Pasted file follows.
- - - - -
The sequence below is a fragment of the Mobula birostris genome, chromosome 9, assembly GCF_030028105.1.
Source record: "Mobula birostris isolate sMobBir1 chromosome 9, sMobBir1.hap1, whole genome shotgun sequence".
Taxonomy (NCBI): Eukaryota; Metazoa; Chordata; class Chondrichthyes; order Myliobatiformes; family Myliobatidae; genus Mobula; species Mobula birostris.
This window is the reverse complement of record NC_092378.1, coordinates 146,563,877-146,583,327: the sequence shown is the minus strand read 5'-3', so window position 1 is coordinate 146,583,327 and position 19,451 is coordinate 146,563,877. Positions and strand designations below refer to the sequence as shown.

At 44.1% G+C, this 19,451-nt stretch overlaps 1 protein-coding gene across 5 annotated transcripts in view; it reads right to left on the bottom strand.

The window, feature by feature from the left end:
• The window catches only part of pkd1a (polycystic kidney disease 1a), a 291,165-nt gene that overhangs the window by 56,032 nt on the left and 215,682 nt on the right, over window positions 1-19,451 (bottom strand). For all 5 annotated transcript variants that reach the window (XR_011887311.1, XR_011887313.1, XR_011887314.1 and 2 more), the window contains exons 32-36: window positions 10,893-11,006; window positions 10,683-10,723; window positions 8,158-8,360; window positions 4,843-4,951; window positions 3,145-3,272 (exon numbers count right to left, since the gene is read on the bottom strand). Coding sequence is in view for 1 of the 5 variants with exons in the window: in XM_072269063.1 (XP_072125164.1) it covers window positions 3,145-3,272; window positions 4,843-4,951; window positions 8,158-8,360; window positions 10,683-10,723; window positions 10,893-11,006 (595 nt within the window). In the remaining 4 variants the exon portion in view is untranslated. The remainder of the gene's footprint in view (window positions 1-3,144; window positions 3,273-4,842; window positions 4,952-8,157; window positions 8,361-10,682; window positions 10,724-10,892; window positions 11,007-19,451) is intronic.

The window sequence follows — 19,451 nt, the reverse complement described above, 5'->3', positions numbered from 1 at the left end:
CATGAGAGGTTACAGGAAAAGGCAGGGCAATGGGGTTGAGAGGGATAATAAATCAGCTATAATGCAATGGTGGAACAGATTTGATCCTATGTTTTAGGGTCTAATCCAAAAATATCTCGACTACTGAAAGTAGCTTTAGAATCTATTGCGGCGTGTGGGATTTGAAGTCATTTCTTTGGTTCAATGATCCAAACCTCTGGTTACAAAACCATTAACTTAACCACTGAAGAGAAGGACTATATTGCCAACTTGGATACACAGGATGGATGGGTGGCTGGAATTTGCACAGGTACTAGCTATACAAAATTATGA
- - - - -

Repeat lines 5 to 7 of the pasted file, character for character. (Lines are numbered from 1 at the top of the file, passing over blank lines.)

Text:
At 44.1% G+C, this 19,451-nt stretch overlaps 1 protein-coding gene across 5 annotated transcripts in view; it reads right to left on the bottom strand.

The window, feature by feature from the left end:
• The window catches only part of pkd1a (polycystic kidney disease 1a), a 291,165-nt gene that overhangs the window by 56,032 nt on the left and 215,682 nt on the right, over window positions 1-19,451 (bottom strand). For all 5 annotated transcript variants that reach the window (XR_011887311.1, XR_011887313.1, XR_011887314.1 and 2 more), the window contains exons 32-36: window positions 10,893-11,006; window positions 10,683-10,723; window positions 8,158-8,360; window positions 4,843-4,951; window positions 3,145-3,272 (exon numbers count right to left, since the gene is read on the bottom strand). Coding sequence is in view for 1 of the 5 variants with exons in the window: in XM_072269063.1 (XP_072125164.1) it covers window positions 3,145-3,272; window positions 4,843-4,951; window positions 8,158-8,360; window positions 10,683-10,723; window positions 10,893-11,006 (595 nt within the window). In the remaining 4 variants the exon portion in view is untranslated. The remainder of the gene's footprint in view (window positions 1-3,144; window positions 3,273-4,842; window positions 4,952-8,157; window positions 8,361-10,682; window positions 10,724-10,892; window positions 11,007-19,451) is intronic.